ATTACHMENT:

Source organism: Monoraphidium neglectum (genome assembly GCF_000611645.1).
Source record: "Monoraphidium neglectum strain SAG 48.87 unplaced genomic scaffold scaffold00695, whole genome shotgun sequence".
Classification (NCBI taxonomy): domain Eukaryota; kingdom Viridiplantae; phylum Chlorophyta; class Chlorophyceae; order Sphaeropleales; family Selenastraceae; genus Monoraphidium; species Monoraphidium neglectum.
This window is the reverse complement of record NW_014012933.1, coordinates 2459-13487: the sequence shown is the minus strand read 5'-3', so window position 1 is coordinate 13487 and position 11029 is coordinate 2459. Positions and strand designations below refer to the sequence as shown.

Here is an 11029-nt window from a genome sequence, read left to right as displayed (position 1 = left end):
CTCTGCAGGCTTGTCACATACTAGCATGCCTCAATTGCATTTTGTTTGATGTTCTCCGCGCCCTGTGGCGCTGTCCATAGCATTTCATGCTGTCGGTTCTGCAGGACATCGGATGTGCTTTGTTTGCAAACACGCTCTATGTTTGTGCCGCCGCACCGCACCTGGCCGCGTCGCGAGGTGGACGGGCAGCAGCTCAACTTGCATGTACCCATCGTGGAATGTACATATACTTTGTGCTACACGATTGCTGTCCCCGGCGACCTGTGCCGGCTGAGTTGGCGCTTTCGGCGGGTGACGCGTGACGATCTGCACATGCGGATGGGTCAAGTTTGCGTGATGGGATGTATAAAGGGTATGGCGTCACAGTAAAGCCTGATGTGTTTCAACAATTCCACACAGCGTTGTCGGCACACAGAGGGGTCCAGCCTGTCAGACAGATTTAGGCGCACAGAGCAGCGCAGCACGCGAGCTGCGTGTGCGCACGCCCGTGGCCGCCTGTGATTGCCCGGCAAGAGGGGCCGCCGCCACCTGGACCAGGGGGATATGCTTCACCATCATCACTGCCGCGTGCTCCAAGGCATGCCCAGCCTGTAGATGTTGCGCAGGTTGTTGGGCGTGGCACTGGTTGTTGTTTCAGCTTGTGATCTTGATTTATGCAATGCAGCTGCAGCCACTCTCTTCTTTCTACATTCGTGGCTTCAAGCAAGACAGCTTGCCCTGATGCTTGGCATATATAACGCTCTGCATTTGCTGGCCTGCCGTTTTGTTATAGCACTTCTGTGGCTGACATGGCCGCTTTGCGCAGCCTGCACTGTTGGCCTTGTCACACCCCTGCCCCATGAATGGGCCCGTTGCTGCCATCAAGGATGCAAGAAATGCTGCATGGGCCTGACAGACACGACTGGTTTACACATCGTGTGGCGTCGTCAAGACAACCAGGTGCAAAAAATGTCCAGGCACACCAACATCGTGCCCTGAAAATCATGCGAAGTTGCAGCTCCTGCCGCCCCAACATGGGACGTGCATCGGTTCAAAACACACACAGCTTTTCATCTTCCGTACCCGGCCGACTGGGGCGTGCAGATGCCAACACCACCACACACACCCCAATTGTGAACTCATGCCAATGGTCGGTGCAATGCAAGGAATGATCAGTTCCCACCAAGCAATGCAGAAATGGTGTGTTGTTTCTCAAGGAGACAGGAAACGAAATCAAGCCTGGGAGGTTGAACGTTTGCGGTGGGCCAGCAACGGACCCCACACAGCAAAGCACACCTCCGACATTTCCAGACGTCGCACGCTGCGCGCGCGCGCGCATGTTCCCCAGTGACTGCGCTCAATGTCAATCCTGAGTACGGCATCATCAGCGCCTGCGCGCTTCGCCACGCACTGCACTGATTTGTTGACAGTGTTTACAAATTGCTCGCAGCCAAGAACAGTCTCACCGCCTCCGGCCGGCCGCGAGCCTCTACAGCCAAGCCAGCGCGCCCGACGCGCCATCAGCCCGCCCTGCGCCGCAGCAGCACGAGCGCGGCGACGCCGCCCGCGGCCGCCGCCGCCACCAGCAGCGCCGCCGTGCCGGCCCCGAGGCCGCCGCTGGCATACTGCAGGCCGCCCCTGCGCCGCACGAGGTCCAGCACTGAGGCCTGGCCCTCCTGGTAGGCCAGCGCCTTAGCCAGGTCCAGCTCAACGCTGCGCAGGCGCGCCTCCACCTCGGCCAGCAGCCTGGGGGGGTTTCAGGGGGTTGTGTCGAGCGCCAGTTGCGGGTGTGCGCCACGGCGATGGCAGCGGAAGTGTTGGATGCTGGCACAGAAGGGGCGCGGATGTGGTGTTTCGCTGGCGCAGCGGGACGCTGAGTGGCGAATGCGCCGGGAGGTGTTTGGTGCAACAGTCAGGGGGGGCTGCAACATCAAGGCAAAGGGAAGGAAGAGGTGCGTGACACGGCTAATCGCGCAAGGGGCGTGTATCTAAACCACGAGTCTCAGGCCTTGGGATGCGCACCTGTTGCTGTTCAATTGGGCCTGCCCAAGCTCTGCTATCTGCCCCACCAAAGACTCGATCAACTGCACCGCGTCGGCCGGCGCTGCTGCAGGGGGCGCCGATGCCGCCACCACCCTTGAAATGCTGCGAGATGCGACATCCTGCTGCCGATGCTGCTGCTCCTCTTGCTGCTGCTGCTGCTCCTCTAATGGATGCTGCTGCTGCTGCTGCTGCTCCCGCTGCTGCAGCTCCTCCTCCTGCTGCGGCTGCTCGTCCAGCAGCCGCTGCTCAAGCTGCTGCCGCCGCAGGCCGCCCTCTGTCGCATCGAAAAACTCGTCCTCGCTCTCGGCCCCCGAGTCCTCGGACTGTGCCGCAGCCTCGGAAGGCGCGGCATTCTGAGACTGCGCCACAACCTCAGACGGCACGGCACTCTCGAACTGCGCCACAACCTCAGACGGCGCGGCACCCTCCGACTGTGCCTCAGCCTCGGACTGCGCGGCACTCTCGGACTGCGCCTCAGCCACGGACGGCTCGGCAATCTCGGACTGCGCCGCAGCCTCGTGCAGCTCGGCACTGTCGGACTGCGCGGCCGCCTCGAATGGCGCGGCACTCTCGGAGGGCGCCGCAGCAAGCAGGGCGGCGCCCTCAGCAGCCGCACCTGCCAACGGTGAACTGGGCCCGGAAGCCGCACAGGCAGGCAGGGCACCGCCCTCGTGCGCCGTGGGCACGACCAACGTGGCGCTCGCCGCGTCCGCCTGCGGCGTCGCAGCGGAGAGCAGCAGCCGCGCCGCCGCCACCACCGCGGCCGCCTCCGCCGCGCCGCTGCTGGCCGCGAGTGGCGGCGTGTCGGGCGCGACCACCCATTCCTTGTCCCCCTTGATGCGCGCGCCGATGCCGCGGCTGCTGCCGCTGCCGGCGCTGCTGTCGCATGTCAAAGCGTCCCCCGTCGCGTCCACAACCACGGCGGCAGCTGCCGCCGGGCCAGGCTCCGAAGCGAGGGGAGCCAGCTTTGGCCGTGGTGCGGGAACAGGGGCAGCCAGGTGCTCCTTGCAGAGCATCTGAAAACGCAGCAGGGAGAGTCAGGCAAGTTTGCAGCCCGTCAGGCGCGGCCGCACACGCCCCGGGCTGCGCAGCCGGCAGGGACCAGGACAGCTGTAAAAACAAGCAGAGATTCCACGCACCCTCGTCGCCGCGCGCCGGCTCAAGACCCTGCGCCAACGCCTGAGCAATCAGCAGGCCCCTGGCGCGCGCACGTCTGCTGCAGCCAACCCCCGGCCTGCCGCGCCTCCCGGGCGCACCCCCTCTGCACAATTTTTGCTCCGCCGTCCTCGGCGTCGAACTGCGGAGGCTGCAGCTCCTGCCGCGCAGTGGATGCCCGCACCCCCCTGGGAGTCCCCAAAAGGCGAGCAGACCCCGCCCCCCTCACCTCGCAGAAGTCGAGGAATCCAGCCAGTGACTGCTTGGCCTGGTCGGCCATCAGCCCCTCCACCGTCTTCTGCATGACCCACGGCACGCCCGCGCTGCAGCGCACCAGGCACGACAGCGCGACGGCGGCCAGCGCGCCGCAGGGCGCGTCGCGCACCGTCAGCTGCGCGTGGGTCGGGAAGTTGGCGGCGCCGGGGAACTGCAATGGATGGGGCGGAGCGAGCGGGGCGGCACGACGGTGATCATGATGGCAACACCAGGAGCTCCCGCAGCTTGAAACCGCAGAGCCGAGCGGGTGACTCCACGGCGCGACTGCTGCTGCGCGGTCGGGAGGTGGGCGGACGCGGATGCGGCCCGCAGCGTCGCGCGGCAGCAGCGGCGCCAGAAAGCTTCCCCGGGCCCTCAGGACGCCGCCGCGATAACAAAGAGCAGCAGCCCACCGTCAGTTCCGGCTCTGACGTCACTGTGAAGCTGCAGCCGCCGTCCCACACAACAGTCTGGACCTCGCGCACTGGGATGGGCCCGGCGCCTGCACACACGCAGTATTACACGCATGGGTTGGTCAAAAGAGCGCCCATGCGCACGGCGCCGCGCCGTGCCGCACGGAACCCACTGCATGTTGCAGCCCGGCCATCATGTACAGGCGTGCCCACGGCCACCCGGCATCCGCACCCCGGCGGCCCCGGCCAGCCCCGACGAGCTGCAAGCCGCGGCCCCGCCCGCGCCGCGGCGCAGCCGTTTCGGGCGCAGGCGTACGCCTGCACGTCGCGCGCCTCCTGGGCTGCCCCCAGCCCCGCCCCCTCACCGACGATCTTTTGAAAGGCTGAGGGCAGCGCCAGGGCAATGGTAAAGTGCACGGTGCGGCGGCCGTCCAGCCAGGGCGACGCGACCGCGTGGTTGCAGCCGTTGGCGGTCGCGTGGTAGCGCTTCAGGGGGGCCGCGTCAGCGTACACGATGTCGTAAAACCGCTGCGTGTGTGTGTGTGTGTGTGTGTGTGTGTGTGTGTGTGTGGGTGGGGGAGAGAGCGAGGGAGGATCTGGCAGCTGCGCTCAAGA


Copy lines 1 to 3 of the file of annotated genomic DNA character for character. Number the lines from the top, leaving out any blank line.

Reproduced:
Source organism: Monoraphidium neglectum (genome assembly GCF_000611645.1).
Source record: "Monoraphidium neglectum strain SAG 48.87 unplaced genomic scaffold scaffold00695, whole genome shotgun sequence".
Classification (NCBI taxonomy): domain Eukaryota; kingdom Viridiplantae; phylum Chlorophyta; class Chlorophyceae; order Sphaeropleales; family Selenastraceae; genus Monoraphidium; species Monoraphidium neglectum.